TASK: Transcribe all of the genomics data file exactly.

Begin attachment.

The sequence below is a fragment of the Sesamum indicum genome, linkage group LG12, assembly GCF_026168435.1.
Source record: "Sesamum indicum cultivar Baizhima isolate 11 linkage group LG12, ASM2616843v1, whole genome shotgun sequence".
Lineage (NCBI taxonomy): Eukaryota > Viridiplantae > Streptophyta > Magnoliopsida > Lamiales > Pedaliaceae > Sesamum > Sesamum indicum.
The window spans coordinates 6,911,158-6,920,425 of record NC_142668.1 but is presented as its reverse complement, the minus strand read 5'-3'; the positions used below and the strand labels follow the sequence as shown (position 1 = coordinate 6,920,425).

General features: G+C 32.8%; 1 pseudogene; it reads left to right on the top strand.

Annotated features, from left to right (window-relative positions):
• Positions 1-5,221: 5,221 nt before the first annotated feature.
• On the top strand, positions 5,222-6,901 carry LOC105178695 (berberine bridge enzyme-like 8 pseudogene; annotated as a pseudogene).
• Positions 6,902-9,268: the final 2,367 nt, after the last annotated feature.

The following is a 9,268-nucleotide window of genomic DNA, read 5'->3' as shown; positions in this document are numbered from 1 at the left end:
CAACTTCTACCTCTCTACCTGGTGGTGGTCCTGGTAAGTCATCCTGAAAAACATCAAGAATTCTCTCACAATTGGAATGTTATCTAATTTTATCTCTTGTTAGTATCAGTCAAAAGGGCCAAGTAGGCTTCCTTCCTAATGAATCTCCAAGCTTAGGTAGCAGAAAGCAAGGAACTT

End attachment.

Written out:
The sequence below is a fragment of the Sesamum indicum genome, linkage group LG12, assembly GCF_026168435.1.
Source record: "Sesamum indicum cultivar Baizhima isolate 11 linkage group LG12, ASM2616843v1, whole genome shotgun sequence".
Lineage (NCBI taxonomy): Eukaryota > Viridiplantae > Streptophyta > Magnoliopsida > Lamiales > Pedaliaceae > Sesamum > Sesamum indicum.
The window spans coordinates 6,911,158-6,920,425 of record NC_142668.1 but is presented as its reverse complement, the minus strand read 5'-3'; the positions used below and the strand labels follow the sequence as shown (position 1 = coordinate 6,920,425).

General features: G+C 32.8%; 1 pseudogene; it reads left to right on the top strand.

Annotated features, from left to right (window-relative positions):
• Positions 1-5,221: 5,221 nt before the first annotated feature.
• On the top strand, positions 5,222-6,901 carry LOC105178695 (berberine bridge enzyme-like 8 pseudogene; annotated as a pseudogene).
• Positions 6,902-9,268: the final 2,367 nt, after the last annotated feature.

The following is a 9,268-nucleotide window of genomic DNA, read 5'->3' as shown; positions in this document are numbered from 1 at the left end:
CAACTTCTACCTCTCTACCTGGTGGTGGTCCTGGTAAGTCATCCTGAAAAACATCAAGAATTCTCTCACAATTGGAATGTTATCTAATTTTATCTCTTGTTAGTATCAGTCAAAAGGGCCAAGTAGGCTTCCTTCCTAATGAATCTCCAAGCTTAGGTAGCAGAAAGCAAGGAACTT